Here's How Trump’s $250 Million Civil Fraud Trial Became a Family Affair: “Expect the Unexpected”

Here's How Trump’s $250 Million Civil Fraud Trial Became a Family Affair: “Expect the Unexpected”
Cover Image Source: Getty Images | Photo by Spencer Platt; (inset): Chip Somodevilla

This week, as three of former President Donald Trump's children and Trump himself get ready to testify in New York, the civil fraud trial takes on a familial milieu. During their pre-trial depositions, Trump Jr. and Eric repeatedly used the Fifth Amendment clause for protection against self-incrimination. If the Trump family continues to do so, the court's and (perhaps) Trump's tolerance may run out, The Guardian reported. On November 1, Trump Jr. took the stand first, then Eric Trump followed on November 2, and finally, Trump will reappear on November 8. In the meanwhile, Ivanka Trump will also testify on November 8 if the court orders her to do so.

Image Source: Getty Images | Photo by Ethan Miller
Image Source: Getty Images | Photo by Ethan Miller

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As things stand right now, the family's trial appears to be an uphill battle. Trump and his adult sons were previously found guilty of financial fraud by Judge Arthur Engoron for misrepresenting the value of their assets on official state financial documents to increase their net worth.



It's uncertain how Trump—or his grown sons, who have a history of making divisive remarks on their father's behalf—will behave when testifying. Trump Jr. previously stated that “these monsters want to have my father in a courthouse” in an interview in early October. “Look at the portfolio of properties, they’re incredible,” he said. “No one has done more for the New York City skyline than Donald Trump.”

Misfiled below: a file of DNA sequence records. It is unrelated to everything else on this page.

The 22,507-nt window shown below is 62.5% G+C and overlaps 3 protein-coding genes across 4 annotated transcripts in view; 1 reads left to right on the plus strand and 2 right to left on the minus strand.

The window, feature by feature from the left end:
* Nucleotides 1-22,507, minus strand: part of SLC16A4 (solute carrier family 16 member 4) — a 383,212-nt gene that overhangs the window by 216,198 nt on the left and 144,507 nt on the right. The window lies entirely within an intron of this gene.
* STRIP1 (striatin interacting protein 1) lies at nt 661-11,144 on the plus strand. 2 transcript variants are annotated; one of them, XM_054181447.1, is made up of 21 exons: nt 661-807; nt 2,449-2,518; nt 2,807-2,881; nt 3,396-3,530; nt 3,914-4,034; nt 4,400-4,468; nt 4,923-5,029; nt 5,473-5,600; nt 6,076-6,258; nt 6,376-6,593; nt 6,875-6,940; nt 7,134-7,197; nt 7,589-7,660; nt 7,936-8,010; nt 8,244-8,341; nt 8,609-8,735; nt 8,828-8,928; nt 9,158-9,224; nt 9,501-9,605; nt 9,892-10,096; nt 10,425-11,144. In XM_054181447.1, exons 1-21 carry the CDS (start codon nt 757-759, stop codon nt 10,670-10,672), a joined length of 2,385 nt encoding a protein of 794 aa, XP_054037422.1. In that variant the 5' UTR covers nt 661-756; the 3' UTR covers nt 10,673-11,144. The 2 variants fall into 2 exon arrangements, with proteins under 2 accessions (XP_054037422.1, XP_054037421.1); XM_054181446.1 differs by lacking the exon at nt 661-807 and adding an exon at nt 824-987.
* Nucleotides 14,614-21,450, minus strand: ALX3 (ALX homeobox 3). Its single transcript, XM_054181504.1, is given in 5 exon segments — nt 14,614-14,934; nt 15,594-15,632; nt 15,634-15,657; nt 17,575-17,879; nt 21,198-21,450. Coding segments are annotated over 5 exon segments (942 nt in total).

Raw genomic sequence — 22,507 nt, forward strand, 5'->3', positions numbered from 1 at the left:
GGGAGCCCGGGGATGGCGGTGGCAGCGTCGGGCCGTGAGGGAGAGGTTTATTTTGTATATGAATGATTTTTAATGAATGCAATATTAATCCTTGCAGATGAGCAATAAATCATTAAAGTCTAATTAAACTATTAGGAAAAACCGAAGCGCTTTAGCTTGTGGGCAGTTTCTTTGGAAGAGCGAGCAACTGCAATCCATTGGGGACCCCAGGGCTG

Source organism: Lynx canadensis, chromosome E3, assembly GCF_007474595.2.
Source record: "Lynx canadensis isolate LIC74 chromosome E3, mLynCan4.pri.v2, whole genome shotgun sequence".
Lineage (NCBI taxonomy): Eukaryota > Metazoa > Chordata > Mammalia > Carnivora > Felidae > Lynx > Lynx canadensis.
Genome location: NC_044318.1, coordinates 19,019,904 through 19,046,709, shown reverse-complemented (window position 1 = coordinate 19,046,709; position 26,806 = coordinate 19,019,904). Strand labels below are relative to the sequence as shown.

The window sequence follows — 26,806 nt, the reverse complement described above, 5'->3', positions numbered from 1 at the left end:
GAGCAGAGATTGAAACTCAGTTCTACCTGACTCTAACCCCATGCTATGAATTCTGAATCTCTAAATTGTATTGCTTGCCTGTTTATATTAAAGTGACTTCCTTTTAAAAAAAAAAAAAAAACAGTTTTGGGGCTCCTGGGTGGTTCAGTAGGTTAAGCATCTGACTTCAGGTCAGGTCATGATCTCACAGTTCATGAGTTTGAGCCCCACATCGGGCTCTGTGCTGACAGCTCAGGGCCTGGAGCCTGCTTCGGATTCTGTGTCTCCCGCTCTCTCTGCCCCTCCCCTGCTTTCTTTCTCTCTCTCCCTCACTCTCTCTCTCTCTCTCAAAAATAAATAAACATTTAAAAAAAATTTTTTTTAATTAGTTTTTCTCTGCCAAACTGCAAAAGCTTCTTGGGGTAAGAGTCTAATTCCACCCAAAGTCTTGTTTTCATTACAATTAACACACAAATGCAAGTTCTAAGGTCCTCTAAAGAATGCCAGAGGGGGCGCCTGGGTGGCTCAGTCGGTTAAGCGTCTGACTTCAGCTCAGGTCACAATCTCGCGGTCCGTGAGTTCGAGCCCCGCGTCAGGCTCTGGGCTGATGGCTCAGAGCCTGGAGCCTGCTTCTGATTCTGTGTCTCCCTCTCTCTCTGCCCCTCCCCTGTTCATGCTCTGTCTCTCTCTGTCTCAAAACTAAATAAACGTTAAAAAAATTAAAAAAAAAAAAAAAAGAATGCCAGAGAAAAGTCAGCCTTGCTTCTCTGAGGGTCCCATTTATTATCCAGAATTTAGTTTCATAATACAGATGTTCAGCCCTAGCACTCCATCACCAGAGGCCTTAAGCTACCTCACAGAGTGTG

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Thousands of pages of papers that have been submitted as evidence form the basis for a large portion of the lawsuit. When Trump's attorneys attempted to have the lawsuit dismissed in light of Michael Cohen's testimony last week, Judge Engoron remarked, “There’s enough evidence in this case to fill this courtroom.”


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Laurie Levenson, a law professor at Loyola Marymount University, stated that even if the Trump family continues to be evasive during the trial—perhaps responding to numerous questions with “I don’t recall” as Donald Trump Jr. did on November 1, per The Guardian—they will likely have to deal with the information presented in the documents: “Some of the family members may take the bait and make explanations... With witnesses, even when you try to prepare them, expect the unexpected.”



The Trump family has so far been implicated in securing many loans using exaggerated financial data, according to testimony from witnesses that range from Trump Organization executives to accountants and real estate executives. Throughout the trial, Trump and his lawyers have insisted that Trump undervalued the assets listed in the financial statements and that the New York Attorney General's prosecution is politically motivated.



Levenson stated that since Trump is set to testify after his two sons, the former President will likely receive the majority of their unresolved inquiries. Upon the completion of testimony from the Trump family, including Ivanka, the AG's office has stated that it will rest the case. “It’s going to box Trump in a bit,” Levenson said. “Will his children let him take the fall for it?”

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